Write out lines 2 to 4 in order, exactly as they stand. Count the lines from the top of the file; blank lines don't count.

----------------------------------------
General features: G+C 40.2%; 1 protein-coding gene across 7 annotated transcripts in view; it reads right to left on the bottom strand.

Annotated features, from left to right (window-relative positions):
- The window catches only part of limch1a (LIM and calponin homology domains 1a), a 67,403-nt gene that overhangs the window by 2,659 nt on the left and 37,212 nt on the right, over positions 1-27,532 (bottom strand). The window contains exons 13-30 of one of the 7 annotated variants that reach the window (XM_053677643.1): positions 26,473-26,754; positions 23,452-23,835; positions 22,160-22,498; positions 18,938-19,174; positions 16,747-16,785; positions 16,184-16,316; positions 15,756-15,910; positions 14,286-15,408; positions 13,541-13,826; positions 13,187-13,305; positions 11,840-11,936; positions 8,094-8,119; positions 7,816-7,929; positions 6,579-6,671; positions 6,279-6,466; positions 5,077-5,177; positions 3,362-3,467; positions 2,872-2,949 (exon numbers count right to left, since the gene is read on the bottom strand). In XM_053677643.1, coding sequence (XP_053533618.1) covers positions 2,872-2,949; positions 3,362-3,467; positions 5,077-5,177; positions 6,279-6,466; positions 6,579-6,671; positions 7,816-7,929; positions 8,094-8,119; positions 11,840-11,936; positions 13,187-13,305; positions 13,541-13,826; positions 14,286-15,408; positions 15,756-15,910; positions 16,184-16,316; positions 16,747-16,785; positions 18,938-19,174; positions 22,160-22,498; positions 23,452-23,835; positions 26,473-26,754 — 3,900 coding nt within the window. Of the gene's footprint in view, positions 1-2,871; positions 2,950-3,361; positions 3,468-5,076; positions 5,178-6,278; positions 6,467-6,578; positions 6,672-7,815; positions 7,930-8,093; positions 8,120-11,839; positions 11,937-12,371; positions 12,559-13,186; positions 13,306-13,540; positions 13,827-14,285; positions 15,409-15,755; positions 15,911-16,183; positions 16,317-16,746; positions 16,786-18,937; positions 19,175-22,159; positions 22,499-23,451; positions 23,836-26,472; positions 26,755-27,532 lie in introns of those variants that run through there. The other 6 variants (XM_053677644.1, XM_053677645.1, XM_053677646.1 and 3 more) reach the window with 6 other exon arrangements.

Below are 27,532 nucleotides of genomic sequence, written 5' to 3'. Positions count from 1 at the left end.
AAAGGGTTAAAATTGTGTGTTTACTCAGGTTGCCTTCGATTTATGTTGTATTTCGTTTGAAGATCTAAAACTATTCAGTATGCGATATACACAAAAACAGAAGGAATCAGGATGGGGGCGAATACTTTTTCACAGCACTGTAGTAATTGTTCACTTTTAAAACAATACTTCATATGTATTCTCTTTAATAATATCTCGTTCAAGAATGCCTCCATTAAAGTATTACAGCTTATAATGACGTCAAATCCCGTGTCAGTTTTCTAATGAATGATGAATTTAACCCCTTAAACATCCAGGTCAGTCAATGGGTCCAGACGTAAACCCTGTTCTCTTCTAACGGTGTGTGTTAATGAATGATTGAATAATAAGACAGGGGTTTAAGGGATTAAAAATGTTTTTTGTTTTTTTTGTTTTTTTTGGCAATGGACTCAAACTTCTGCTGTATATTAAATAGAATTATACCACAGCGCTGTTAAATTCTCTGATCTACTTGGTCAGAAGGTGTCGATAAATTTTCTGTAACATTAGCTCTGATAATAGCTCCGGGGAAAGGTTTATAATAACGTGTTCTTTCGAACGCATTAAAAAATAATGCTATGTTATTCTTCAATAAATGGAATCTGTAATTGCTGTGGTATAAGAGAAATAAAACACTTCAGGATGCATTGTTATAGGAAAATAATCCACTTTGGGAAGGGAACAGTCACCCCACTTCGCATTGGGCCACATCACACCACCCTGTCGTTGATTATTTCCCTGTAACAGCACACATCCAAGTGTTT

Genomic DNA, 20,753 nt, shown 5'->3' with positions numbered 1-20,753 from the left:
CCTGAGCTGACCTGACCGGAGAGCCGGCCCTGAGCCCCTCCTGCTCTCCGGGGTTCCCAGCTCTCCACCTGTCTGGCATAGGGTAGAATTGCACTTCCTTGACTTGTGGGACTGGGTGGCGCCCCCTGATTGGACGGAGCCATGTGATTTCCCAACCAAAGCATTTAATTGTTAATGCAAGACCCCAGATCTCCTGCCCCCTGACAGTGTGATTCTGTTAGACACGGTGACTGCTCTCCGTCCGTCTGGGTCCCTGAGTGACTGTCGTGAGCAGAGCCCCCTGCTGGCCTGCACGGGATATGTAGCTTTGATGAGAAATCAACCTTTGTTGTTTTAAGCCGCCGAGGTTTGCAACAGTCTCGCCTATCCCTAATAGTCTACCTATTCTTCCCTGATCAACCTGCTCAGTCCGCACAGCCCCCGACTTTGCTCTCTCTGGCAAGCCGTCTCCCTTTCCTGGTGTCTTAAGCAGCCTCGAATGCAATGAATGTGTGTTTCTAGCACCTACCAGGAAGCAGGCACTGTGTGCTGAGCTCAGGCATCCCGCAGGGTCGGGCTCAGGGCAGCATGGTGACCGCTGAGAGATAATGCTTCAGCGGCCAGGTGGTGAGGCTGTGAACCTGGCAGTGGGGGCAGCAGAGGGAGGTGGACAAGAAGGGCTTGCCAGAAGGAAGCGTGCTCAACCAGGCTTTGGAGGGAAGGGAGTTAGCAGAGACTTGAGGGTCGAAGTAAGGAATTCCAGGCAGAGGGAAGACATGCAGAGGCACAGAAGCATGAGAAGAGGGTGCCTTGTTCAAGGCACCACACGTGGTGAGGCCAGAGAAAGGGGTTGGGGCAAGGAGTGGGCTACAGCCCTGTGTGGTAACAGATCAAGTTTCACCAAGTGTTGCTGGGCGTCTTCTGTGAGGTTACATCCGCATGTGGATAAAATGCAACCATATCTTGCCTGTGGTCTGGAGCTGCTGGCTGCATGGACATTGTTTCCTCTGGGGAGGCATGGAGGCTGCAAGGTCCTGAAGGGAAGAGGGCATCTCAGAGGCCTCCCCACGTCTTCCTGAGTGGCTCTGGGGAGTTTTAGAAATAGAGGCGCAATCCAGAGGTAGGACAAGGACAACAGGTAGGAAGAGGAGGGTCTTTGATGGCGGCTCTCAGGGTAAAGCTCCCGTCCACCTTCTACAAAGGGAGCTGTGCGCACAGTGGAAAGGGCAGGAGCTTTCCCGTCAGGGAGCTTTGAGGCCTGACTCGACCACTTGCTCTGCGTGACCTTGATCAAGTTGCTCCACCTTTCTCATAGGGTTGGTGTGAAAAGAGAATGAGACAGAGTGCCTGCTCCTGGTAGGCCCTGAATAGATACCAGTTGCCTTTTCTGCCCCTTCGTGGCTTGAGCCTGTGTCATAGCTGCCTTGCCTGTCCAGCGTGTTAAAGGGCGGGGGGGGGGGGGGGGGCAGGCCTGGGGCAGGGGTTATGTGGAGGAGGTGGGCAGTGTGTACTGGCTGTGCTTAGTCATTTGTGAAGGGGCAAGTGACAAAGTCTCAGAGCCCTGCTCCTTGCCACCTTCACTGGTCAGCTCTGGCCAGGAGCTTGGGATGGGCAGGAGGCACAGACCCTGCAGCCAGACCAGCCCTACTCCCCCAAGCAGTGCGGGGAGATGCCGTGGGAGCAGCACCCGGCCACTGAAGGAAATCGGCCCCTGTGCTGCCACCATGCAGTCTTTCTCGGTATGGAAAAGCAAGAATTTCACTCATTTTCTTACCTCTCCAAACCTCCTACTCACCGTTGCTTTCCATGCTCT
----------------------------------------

Annotated features, from left to right (window-relative positions):
- The window catches only part of limch1a (LIM and calponin homology domains 1a), a 67,403-nt gene that overhangs the window by 2,659 nt on the left and 37,212 nt on the right, over positions 1-27,532 (bottom strand). The window contains exons 13-30 of one of the 7 annotated variants that reach the window (XM_053677643.1): positions 26,473-26,754; positions 23,452-23,835; positions 22,160-22,498; positions 18,938-19,174; positions 16,747-16,785; positions 16,184-16,316; positions 15,756-15,910; positions 14,286-15,408; positions 13,541-13,826; positions 13,187-13,305; positions 11,840-11,936; positions 8,094-8,119; positions 7,816-7,929; positions 6,579-6,671; positions 6,279-6,466; positions 5,077-5,177; positions 3,362-3,467; positions 2,872-2,949 (exon numbers count right to left, since the gene is read on the bottom strand). In XM_053677643.1, coding sequence (XP_053533618.1) covers positions 2,872-2,949; positions 3,362-3,467; positions 5,077-5,177; positions 6,279-6,466; positions 6,579-6,671; positions 7,816-7,929; positions 8,094-8,119; positions 11,840-11,936; positions 13,187-13,305; positions 13,541-13,826; positions 14,286-15,408; positions 15,756-15,910; positions 16,184-16,316; positions 16,747-16,785; positions 18,938-19,174; positions 22,160-22,498; positions 23,452-23,835; positions 26,473-26,754 — 3,900 coding nt within the window. Of the gene's footprint in view, positions 1-2,871; positions 2,950-3,361; positions 3,468-5,076; positions 5,178-6,278; positions 6,467-6,578; positions 6,672-7,815; positions 7,930-8,093; positions 8,120-11,839; positions 11,937-12,371; positions 12,559-13,186; positions 13,306-13,540; positions 13,827-14,285; positions 15,409-15,755; positions 15,911-16,183; positions 16,317-16,746; positions 16,786-18,937; positions 19,175-22,159; positions 22,499-23,451; positions 23,836-26,472; positions 26,755-27,532 lie in introns of those variants that run through there. The other 6 variants (XM_053677644.1, XM_053677645.1, XM_053677646.1 and 3 more) reach the window with 6 other exon arrangements.

Below are 27,532 nucleotides of genomic sequence, written 5' to 3'. Positions count from 1 at the left end.